Entertainment

Review | A new play shows drug addiction is tough to dramatize in novel ways


Comment

Unsympathetic does not begin to describe Emma, the relapsing, cross-addicted antiheroine of Duncan Macmillan’s “People, Places & Things.” Oblivious to what she puts loved ones through, toxic to her co-workers, mendaciously abusive to her therapy team, Emma is the offensive sum of her dysfunctional parts.

A musical, in other words, this is not. And without a riveting turn in that central role, Studio Theatre’s “People, Places & Things” would be a truly agonizing sit. But director David Muse has found in Kristen Bush a performer with a commanding grasp of the formidable task at hand, which is to conjure Emma as her own worst enemy in the process of recovery and yet remain compelling enough that an audience doesn’t feel cast out into a wilderness of indifference.

Bush fulfills the essential mission and then some, enlisting us convincingly as witnesses to the train wreck of her character’s life, and at the same time leaning into an audience’s dogged belief in redemption. “People, Places & Things” walks us far out onto a limb with Emma, testing our faith in both a resistant patient and the efficacy of 12-step treatment programs.

If anything keeps one involved in this rather familiar dramatic setup, it’s the almost clinical unraveling of Emma’s pathology, the sense that we’re in it with Emma as she bamboozles the counselors in a British rehab center and undermines the other addicts. She’s one cagey junkie. Macmillan — who in 2011 premiered another of his works, “Lungs,” at Studio — takes us deep into territory that’s been amply covered before, in feature films, TV series, daytime self-help shows and in-depth newspaper articles.

Muse’s production, staged fashion runway-style in the Victor Shargai Theatre between opposing banks of seats, offers other exceptional performances, particularly from Jahi Kearse as an addict with a more grounded perspective on the value of treatment, and Jeanne Paulsen as the doctor who gently encourages Emma’s better impulses. You won’t come away from “People, Places & Things” — a phrase here denoting the myriad potential threats to steady sobriety — with much in the way of fresh edification. What you do get is a scrupulously clear-eyed account of one person’s seduction by mind-altering narcotics, and the ugly fight to unfasten their grip.

If that and the unsparing portrait of Emma sound engrossing to you, then you’re a potentially satisfied customer for the 2½ hour drama. I’m hedging because the subject so lacks in novelty and only budges grudgingly from the predictable. When we meet her, Emma is an actress in an Ibsen drama, blacking out mid-scene and soon landing voluntarily in a clinic; Much of the play revolves not only around Emma’s ambivalence about a cure, but also the skills at deception she’s honed onstage.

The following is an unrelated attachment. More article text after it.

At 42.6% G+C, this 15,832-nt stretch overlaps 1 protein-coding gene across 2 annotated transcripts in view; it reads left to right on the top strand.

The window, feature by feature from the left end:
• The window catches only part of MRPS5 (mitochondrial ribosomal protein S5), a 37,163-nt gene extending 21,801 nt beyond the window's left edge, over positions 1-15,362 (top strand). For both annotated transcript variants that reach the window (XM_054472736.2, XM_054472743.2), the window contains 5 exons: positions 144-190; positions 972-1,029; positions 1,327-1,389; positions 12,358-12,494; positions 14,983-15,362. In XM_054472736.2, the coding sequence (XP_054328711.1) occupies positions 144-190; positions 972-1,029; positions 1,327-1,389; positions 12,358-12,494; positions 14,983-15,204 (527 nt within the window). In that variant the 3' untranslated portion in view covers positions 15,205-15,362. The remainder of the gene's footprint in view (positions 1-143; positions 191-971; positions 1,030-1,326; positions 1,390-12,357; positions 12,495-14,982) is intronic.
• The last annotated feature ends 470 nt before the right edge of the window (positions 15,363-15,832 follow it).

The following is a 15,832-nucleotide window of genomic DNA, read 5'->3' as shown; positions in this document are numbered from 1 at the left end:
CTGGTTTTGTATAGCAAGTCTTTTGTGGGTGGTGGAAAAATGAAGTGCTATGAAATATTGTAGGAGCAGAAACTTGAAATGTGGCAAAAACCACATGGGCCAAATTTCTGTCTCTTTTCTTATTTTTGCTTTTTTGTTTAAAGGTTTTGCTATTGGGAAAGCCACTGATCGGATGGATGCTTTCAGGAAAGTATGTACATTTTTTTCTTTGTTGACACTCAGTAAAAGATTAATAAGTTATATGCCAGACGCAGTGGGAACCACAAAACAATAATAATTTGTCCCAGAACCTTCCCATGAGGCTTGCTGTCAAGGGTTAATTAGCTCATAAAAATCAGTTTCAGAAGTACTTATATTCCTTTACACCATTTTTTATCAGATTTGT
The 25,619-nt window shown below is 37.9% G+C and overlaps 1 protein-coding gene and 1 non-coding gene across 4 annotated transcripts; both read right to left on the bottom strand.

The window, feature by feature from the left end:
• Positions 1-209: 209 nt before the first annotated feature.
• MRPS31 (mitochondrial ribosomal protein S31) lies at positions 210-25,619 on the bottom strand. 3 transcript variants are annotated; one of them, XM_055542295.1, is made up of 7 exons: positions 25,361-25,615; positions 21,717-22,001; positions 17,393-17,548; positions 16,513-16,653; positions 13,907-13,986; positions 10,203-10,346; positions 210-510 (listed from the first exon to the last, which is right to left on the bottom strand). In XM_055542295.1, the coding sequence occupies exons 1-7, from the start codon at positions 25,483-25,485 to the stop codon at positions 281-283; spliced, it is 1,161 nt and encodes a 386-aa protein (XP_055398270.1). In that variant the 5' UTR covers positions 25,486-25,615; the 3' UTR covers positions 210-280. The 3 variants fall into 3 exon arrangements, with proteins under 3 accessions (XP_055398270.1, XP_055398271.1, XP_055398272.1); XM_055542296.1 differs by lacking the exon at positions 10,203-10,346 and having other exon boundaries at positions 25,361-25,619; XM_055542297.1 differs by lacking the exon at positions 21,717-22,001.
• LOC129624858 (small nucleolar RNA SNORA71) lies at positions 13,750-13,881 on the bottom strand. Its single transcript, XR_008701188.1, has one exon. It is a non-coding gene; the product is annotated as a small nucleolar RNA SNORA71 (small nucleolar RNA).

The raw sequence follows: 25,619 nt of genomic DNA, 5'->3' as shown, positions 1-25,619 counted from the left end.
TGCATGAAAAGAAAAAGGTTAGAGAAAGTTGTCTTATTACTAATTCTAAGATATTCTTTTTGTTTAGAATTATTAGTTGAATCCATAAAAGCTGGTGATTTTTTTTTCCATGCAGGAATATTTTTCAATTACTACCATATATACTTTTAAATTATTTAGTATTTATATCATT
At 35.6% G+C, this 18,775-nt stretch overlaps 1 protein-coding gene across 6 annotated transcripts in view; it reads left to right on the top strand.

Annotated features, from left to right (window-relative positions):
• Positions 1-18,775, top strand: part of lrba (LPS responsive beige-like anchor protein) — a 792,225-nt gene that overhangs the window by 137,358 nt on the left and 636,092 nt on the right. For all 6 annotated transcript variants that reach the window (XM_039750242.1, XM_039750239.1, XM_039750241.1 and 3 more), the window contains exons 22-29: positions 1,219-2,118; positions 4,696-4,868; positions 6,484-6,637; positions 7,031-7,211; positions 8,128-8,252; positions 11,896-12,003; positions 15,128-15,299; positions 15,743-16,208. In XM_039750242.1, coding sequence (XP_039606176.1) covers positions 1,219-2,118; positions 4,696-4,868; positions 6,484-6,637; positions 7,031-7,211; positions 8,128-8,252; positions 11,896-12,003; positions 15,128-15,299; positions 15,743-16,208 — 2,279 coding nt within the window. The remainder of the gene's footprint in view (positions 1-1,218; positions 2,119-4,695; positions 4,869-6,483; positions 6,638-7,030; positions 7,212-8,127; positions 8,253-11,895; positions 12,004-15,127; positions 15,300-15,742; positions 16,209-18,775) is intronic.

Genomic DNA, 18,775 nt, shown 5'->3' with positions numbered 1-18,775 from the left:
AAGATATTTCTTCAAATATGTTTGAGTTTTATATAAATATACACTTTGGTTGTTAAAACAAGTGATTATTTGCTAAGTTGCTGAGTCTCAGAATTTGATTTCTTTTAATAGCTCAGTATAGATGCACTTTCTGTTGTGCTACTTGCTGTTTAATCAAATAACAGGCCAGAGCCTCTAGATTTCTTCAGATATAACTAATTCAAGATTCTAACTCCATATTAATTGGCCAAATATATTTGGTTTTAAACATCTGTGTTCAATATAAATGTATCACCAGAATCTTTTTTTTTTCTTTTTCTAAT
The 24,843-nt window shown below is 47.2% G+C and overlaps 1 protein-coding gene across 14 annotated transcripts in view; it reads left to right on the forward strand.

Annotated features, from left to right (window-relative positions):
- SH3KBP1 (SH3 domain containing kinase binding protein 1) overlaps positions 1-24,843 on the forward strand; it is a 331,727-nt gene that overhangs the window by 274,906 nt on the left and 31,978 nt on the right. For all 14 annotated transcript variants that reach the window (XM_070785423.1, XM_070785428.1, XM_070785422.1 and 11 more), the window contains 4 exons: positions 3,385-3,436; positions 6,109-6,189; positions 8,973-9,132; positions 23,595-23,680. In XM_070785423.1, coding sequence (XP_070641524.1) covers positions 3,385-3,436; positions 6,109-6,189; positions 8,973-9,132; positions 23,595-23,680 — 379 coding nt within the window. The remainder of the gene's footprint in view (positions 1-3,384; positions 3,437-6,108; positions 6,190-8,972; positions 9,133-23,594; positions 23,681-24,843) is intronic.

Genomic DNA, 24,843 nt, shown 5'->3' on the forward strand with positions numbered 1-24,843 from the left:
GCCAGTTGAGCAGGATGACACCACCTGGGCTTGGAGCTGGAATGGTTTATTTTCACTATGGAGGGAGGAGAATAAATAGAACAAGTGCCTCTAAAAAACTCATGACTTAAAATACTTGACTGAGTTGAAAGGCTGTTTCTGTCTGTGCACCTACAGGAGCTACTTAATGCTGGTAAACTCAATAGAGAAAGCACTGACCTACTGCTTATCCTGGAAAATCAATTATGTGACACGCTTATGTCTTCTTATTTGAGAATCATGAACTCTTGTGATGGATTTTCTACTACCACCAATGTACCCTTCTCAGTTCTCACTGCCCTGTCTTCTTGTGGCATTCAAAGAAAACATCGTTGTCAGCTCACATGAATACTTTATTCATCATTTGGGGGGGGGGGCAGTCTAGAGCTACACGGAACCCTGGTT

“People, Places & Things” occurs chiefly in the clinic’s therapy rooms, where actors portraying the other addicts and alcoholics reveal their histories and role-play with one another. The point is facing the truth, and truth is Emma’s kryptonite; she wears dishonesty as casually as a hospital gown. Even as Emma’s defenses are gradually torn down, though, Macmillan, to his credit, offers Emma no great epiphany. Or ready answers. There are suggestions of a childhood in an emotionally frigid home, but many people survive a deficit of caring parents without snorting chemicals or guzzling bottles of vodka.

The question of who loses control, and why, remains unsettled. The concrete matter of the play is the irreparable harm Emma does to anyone who trusts her. Perhaps the story’s most powerful scene occurs at the end, when Emma’s parents — stirringly played by David Manis and Paulsen — get a chance to speak their minds to her directly. It’s not at all what she expects to hear, and by this point, the audience, as her unwitting accomplices, is a bit surprised by how it turns out, too. This is where “People, Places & Things” departs most potently from the addiction-story formula. The process does not always pave the road to forgiveness.

Debra Booth’s set pieces suggest the institutional blandness of an environment with few social distractions, but something might be done about the banging around one hears, offstage left and right, as actors deal with the beds and other equipment they wheel on and off. (A delay occurred after one of the props bumped into a door and caused some sort of malfunction.) Lindsay Jones’s music and Andrew Cissna’s lighting add commendably to conveying the harshness of the journey Emma has cut out for herself.

Bush’s uncompromising performance makes a virtue of Emma’s nihilistic abandonment of responsibility, her pushing others past the limits of their forbearance. You learn that even if recovery is a milestone achievement, not everything in one’s life can be recovered.

People, Places & Things, by Duncan Macmillan. Directed by David Muse. Set, Debra Booth; costumes, Helen Q. Huang; lighting, Andrew Cissna; sound and original music, Lindsay Jones; projections, Alex Basco Koch. With Nathan Whitmer, Lise Bruneau, Tessa Klein, Derek Garza, Lynnette R. Freeman, Maboud Ebrahimzadeh. About 2½ hours. Through Dec. 11 at Studio Theatre, 1501 14th St. NW. studiotheatre.org.



Source link

Leave a Reply

Your email address will not be published.

%d bloggers like this: